Scottsdale Art Auction Exhibition Gallery, April 2
This story was featured in the April 2016 issue of Southwest Art magazine. Get the Southwest Art April 2016 print issue or digital download now–then subscribe to Southwest Art and never miss another story.
You might not think of art auctions as an exciting spectator sport. But consider the thrills likely to occur at the 11th annual Scottsdale Art Auction on Saturday, April 2.
A total of 385 different lots come on the block during two sessions: the first from 9:30 a.m. to around noon, and the second, following a generous sandwich buffet, from 1 to around 5 p.m. That works out to roughly one lot sold per minute. “Buyers have got to pay attention. You’ve got 60 seconds to make up your mind to buy or not to buy. You better be ready,” advises Jack A. Morris Jr., one of three partners in the event along with Michael Frost of J.N. Bartfield Galleries in New York and Brad Richardson of Legacy Gallery in Scottsdale, Bozeman, and Jackson.
Furthermore, records may be broken right before the eyes of the 500 attendees experiencing the event live, plus 200 more bidding by phone and countless more watching it streamed on the Internet. Consider past records set, including the top price ever paid for a work by Howard Terpning ($1,934,000 at the 2012 event for his CAPTURED PONIES, which had been estimated to sell for between $400,000 and $600,000) and the highest ever for a work by Martin Grelle ($575,000 in 2014 for DUST IN THE DISTANCE, estimated at $200,000 to $300,000). “We try to be conservative in our estimates and then overachieve,” notes Morris.
Achievements may well exceed expectations again this year, thanks to a plethora of major pieces in several categories. Works by members of the famed early 20th-century Taos Society of Artists include, says Morris, “the most important Walter Ufer painting to come on the market in many, many years”: TRAILING HOMEWARDS, estimated at $500,000 to $700,000—“though that could do eight hundred thousand, nine, or even better.” Expect many works from members of the Cowboy Artists of America, including Terpning, whose APACHE WAR PARTY is estimated at $200,000 to $300,000. Add to that exceptional works by wildlife and sporting artists including Carl Rungius and Bob Kuhn; acclaimed landscape painters like Clyde Aspevig and Edgar Payne; still-life masters such as Richard Schmid, William Acheff, and Kyle Polzin; and acclaimed masters of the Old West including Henry Farny, Olaf Seltzer, C.M. Russell, and Frederic Remington.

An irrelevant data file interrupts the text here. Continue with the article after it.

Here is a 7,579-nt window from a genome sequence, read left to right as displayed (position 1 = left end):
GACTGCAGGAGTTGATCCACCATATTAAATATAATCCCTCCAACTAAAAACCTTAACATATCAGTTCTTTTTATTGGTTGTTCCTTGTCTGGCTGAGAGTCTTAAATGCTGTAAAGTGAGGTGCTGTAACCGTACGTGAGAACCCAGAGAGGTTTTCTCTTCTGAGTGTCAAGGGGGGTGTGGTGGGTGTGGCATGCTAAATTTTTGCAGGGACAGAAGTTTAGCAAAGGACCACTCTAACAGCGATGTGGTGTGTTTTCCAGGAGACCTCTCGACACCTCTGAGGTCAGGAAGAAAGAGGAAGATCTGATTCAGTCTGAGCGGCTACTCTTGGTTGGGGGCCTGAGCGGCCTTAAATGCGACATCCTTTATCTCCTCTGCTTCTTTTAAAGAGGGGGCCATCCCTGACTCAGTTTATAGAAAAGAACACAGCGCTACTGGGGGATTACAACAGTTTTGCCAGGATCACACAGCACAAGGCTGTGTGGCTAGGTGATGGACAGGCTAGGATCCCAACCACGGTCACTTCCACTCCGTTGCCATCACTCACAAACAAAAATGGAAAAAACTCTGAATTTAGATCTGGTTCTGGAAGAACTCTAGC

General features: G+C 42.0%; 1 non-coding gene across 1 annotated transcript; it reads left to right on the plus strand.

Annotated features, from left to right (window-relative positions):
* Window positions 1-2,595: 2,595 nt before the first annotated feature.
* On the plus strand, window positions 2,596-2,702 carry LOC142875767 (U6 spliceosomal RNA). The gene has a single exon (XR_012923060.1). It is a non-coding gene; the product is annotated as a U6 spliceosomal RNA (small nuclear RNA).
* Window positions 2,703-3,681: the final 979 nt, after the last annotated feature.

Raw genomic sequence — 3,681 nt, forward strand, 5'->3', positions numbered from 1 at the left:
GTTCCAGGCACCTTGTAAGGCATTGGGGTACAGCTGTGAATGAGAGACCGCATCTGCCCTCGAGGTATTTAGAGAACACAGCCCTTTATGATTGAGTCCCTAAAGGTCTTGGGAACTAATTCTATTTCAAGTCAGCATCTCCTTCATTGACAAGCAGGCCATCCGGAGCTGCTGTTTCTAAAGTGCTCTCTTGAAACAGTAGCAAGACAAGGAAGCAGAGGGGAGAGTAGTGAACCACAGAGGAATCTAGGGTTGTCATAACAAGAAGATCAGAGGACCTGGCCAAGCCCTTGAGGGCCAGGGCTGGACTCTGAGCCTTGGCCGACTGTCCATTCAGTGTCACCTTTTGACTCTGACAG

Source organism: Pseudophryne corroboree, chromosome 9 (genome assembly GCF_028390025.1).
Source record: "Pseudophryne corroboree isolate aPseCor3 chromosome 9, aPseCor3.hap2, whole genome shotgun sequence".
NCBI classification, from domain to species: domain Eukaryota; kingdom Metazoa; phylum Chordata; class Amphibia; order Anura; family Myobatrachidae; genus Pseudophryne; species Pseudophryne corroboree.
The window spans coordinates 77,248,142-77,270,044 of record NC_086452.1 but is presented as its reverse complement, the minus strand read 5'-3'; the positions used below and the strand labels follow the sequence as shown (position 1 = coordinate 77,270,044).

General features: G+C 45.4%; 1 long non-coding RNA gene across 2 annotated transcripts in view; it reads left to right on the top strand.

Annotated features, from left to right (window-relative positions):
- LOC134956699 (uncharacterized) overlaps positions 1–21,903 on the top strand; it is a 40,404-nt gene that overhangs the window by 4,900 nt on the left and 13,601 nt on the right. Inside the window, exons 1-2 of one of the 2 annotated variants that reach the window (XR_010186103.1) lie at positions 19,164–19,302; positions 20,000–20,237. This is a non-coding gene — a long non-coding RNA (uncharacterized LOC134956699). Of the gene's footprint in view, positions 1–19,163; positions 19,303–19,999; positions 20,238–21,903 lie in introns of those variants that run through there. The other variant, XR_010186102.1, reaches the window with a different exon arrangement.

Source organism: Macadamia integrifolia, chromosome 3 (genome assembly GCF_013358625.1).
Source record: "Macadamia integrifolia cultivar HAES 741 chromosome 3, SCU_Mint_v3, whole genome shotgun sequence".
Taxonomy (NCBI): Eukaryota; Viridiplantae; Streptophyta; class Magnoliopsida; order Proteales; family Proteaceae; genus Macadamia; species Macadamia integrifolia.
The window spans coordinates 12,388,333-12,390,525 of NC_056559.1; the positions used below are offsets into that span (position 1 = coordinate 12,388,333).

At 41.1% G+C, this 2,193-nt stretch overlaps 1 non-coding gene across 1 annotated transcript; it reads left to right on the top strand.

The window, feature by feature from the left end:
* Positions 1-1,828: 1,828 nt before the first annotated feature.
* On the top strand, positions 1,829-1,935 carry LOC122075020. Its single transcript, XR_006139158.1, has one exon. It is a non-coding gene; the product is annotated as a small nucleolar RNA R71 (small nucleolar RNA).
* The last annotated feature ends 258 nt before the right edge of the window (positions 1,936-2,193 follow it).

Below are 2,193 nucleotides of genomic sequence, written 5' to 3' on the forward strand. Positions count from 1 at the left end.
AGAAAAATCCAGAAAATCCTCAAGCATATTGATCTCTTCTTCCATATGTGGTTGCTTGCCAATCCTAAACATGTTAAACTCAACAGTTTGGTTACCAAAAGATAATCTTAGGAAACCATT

As if the quality of the offerings, the expected sale prices, and the frenetic speed weren’t enough to keep attendees at the edges of their seats, Morris notes that he and his partners also pay great attention to every rhythm of the day. “We try to arrange the order of the lots like a composer orchestrates a symphony,” he explains. “To create interest for the audience, we might move from landscapes to Indians to wildlife to cowboys and then back to Indians, and include quieter moments and big crescendos.” The result of all that attention to detail, Morris adds, creates nothing short of “a buzz in the room. And as some of the more important pieces come on the block, and they exceed expectations, you can feel almost an electricity in the air. It’s all very entertaining and very exciting.” —Norman Kolpas
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